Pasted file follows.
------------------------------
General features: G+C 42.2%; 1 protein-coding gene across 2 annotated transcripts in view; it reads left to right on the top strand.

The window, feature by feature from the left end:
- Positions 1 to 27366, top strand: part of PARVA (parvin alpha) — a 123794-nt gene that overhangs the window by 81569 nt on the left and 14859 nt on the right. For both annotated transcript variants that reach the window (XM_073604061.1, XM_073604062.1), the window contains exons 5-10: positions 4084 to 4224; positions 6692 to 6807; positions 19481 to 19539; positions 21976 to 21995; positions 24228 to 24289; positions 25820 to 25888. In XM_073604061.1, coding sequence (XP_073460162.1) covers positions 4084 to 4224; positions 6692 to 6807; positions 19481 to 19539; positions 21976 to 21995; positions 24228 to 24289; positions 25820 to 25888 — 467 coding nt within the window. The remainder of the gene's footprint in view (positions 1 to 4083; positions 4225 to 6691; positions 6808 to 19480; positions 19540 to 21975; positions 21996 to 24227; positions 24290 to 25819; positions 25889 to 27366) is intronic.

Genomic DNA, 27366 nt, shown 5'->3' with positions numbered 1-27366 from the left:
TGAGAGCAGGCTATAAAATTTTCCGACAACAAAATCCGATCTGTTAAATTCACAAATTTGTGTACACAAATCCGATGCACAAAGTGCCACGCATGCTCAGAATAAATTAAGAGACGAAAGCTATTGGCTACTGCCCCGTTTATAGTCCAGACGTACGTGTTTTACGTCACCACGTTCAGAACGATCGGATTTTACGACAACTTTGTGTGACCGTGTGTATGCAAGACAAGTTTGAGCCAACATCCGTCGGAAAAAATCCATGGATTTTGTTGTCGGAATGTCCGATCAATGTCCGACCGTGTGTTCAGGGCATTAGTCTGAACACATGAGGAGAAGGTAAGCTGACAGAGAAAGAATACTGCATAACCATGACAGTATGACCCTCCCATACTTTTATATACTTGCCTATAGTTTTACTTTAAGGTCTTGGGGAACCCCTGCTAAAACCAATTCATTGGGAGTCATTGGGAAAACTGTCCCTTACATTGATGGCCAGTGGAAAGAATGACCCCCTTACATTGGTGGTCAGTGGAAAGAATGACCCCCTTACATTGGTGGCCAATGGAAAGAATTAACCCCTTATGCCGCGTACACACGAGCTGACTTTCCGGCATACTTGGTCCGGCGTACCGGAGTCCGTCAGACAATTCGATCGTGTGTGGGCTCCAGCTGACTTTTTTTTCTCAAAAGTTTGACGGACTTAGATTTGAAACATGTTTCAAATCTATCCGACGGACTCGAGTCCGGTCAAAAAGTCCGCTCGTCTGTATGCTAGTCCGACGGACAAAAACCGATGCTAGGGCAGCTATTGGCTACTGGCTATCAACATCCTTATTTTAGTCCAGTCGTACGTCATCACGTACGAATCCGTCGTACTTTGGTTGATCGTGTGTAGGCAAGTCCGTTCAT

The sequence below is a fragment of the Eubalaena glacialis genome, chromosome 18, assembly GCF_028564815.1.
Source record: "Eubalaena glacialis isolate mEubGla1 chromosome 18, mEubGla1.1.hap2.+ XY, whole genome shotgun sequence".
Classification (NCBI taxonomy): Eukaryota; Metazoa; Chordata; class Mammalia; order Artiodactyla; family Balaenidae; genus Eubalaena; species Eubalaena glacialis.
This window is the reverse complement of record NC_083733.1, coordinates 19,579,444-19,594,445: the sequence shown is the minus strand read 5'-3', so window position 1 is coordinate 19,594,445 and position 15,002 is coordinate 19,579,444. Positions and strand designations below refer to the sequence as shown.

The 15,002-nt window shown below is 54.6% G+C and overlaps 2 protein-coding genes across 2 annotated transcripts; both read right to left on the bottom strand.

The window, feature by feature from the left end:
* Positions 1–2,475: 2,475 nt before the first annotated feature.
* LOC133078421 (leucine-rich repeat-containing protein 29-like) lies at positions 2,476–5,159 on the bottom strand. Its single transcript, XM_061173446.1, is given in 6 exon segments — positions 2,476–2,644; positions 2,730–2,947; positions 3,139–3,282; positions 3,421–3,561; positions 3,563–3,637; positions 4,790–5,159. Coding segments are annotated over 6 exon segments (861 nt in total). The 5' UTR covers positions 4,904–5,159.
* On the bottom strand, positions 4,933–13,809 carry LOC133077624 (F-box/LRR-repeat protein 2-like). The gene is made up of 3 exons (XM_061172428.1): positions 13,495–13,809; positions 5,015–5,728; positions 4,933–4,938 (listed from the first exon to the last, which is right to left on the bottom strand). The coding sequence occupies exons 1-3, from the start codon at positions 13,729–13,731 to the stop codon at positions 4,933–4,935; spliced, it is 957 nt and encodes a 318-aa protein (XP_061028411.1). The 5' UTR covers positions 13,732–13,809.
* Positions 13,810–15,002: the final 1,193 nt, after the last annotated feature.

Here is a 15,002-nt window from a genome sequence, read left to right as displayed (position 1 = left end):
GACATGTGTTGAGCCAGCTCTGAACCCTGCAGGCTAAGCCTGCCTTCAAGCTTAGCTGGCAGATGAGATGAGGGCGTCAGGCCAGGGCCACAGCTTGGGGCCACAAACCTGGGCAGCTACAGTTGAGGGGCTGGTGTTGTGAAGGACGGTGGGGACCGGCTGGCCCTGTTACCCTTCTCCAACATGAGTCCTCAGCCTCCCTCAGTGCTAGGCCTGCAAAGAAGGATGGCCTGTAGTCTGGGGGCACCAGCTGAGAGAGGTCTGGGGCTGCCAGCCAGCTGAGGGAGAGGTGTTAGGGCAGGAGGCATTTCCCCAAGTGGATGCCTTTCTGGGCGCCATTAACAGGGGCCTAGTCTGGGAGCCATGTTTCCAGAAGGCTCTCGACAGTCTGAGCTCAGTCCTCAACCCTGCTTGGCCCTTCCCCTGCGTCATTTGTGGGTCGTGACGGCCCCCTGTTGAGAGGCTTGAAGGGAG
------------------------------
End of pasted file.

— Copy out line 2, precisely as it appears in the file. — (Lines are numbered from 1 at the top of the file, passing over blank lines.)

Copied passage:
The window, feature by feature from the left end: